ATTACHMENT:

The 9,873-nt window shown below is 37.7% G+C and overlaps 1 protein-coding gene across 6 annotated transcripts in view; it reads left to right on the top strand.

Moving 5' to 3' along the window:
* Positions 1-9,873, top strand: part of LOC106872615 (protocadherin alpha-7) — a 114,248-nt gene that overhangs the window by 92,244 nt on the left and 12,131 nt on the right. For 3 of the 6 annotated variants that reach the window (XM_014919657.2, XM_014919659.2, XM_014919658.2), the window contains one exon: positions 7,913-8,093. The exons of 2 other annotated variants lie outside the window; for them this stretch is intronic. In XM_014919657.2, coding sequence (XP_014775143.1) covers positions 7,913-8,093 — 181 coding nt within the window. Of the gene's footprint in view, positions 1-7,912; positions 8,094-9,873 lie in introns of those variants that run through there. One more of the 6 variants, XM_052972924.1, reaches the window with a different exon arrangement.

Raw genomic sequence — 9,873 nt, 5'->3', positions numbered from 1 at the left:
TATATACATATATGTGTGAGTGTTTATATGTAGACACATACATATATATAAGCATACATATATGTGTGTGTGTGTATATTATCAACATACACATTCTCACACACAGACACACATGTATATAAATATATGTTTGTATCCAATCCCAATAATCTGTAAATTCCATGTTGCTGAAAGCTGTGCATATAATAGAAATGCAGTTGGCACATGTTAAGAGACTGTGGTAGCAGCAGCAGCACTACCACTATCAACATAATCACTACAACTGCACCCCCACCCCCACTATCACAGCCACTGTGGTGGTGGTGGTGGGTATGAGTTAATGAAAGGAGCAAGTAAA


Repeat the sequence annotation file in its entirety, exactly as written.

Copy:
The 9,873-nt window shown below is 37.7% G+C and overlaps 1 protein-coding gene across 6 annotated transcripts in view; it reads left to right on the top strand.

Moving 5' to 3' along the window:
* Positions 1-9,873, top strand: part of LOC106872615 (protocadherin alpha-7) — a 114,248-nt gene that overhangs the window by 92,244 nt on the left and 12,131 nt on the right. For 3 of the 6 annotated variants that reach the window (XM_014919657.2, XM_014919659.2, XM_014919658.2), the window contains one exon: positions 7,913-8,093. The exons of 2 other annotated variants lie outside the window; for them this stretch is intronic. In XM_014919657.2, coding sequence (XP_014775143.1) covers positions 7,913-8,093 — 181 coding nt within the window. Of the gene's footprint in view, positions 1-7,912; positions 8,094-9,873 lie in introns of those variants that run through there. One more of the 6 variants, XM_052972924.1, reaches the window with a different exon arrangement.

Raw genomic sequence — 9,873 nt, 5'->3', positions numbered from 1 at the left:
TATATACATATATGTGTGAGTGTTTATATGTAGACACATACATATATATAAGCATACATATATGTGTGTGTGTGTATATTATCAACATACACATTCTCACACACAGACACACATGTATATAAATATATGTTTGTATCCAATCCCAATAATCTGTAAATTCCATGTTGCTGAAAGCTGTGCATATAATAGAAATGCAGTTGGCACATGTTAAGAGACTGTGGTAGCAGCAGCAGCACTACCACTATCAACATAATCACTACAACTGCACCCCCACCCCCACTATCACAGCCACTGTGGTGGTGGTGGTGGGTATGAGTTAATGAAAGGAGCAAGTAAA